[1] Open Sources -- Voices from the Open Source Revolution, O'Reilly Press, Copyright 1999, pgs. 56-67.

RSS Recent comments

28 Apr 2001 00:24 pldaniels

As a developer...
In the end, no matter how much pleasure you get

from coding, yes, you have to feed yourself.

Personally I maintain ~6 OpenSource projects of

which are regularly downloaded and used. I've

found that I've had to produce a commercial

version of one of my OpenSource project

(Inflex/XaMime) just so that I can bring in monies

to keep everything paid for. This was met with

quite a bit of teeth-gnashing from existing users.

One thing which does persistantly annoy me about

users of OpenSource software, is the -demanding-

attitude they have with developers, -demanding-

new features and support. Sure thing, pay up and

I'll add those features, else just -wait- until it

suits me to add them.

"Never look a gift horse in the mouth" is an adapt

phrase I think.

28 Apr 2001 04:30 arueckert

I scratch your back, you scratch mine...
Why is it, that noone seems to organize this a bit more professional? I studied the model of LETS (local exchange and trading systems) now for a while and I'm working on a website to support this system for a web community. So you can earn and spend credits for webbased work. I just studied the 'red solidaridad' in Buenos Aires this week, and those systems seem to be very succesful where traditional economy fails.

28 Apr 2001 05:19 risinghigh

are we getting commercial now after all the years?
hello!

i saw a similar typo at gnome 1-2 weeks ago. are

we getting commercial now after all the years?

linux and all its stuff wasnt meant to be

commercial or paid in the past years why starting

now? i hate newcommer people comming on a

plattform like linux and want to make money with

all kinda shit. if you are one of these

persons/companies then linux may be the wrong

plattform for you, you should better decide to

leave for windows or macintosh. you know it that

linux and most of the stuff available on it is for

free. real freedom is 'free' in all ways free from

purchasing, free from using it and free in its

source. i from my side dont want linux, gnome and

whatever is getting turned by people to commercial

shit. if you are pissed because you work so hard

on your source and all you get is shit, then leave

linux. i am developer of my own and i SHARE my

programs for free. i know my little or bigger

contribution for the public will help and i know

also that i get many programs as reward for free.

look what happened to commecials on linux, most of

them arent that successfull at all, because theres

often a better and cheaper/free alternative for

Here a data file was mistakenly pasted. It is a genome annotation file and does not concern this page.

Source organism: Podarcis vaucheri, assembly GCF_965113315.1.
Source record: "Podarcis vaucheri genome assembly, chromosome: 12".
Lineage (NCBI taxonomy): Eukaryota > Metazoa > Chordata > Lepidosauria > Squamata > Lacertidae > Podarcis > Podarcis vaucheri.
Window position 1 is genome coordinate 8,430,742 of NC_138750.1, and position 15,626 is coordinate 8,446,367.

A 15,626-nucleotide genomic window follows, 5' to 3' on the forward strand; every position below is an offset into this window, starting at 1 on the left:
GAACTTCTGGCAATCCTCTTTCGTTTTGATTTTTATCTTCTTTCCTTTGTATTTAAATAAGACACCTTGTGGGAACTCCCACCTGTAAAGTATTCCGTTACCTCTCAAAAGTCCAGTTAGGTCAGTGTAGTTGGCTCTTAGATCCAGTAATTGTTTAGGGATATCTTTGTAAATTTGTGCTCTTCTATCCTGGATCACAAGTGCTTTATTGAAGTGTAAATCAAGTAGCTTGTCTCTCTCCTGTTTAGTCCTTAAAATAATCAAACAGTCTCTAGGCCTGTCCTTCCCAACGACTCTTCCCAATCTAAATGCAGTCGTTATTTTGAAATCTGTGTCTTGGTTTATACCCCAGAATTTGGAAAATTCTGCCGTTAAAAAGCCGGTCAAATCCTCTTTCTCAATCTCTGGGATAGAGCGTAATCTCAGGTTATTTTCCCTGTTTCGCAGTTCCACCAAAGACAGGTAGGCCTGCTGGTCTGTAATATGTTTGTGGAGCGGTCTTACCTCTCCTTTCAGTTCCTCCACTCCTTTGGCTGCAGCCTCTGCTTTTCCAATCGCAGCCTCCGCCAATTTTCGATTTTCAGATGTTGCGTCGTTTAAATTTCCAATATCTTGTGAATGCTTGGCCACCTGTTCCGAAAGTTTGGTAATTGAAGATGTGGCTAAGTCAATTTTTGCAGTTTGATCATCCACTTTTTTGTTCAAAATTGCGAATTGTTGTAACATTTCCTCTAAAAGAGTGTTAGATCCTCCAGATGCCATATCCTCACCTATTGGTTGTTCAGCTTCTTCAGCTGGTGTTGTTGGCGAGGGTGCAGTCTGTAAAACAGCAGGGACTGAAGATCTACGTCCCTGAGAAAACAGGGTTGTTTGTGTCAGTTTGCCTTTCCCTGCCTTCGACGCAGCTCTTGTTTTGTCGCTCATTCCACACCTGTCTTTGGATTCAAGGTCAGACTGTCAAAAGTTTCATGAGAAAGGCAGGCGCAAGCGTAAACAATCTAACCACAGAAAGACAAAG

it. i appreciate the hard work from developers for

linux but really no one begged you to do

contribution for linux if so you must understand

the philosophy of linux. i for my side am not

willing TO pay for any development a) i never

begged someone to do development b) i dont want to

pay c) you should know it before starting a

project that your stuff may be freeware and that

there are people pissing you off, if something

doesnt work.

28 Apr 2001 07:15 markmill

Sounds like Bill Gate's letter to the Hackers
I meant this to be on the root of the comment tree but I seem to only be able to respond to an existing comment (hmmmm)

History repeats itself.

At some point it always seems at least one hacker wants to move away from the ethic of giving software away and make money at it. They seem to be stuck in the model of commercial software development. Hey, Linus, Stallman et al have given away significant core technologies that could have literally made them millions. I am deeply grateful for that.

I don't care if Linux is ever a commercial "success" as long as people keep working on the tools because of the love of it. On the other hand I like how companies like IBM, SGI, Sun, and Red Hat are creating tools and applications then giving them back to the movement. If a developer wants to make money they can create their own company or join an already existing one. The rest of us can then enjoy a free OS that allows them to be in control and not at the whim of corporate America.

If I ever create something someone wants I'll be happy to share it because I don't make a living at software, I just make tools I can use in the field I do make a living at.

28 Apr 2001 08:08 pldaniels

Re: are we getting commercial now after all the years?

> shit. if you are pissed because you
> work so hard

Actually, what I was trying to point out is that there are people coming in from the commercial-software world whom seem to not realise that the OpenSource community is not specifically a corporation with a "complaints" box. We try hard, but we can't -always- please.

My choice to start charging for a "commercial" version of software is so that I can continue to provide -free- software as I have in the past, when normally I was employed by someone else. (This way, by working for myself, I am not subject to NDA's and other legal red-tape wrangles).

As directly apposed to thinking I'll create money from OpenSource software.

Regards.

28 Apr 2001 08:11 hexamon

some points valid but...
I think that some of the points made are valid. It is true that developers deserve to be compensated for their efforts.

You have stretched Stallman's comments regarding the need to charge money for OSS to the limit to make your point. There is a BIG difference between charging money for a CD collection of software and a publishing house that tries to collect royalties. I think RMS would object to such a thing and I certain do because it will hinder the OSS movement.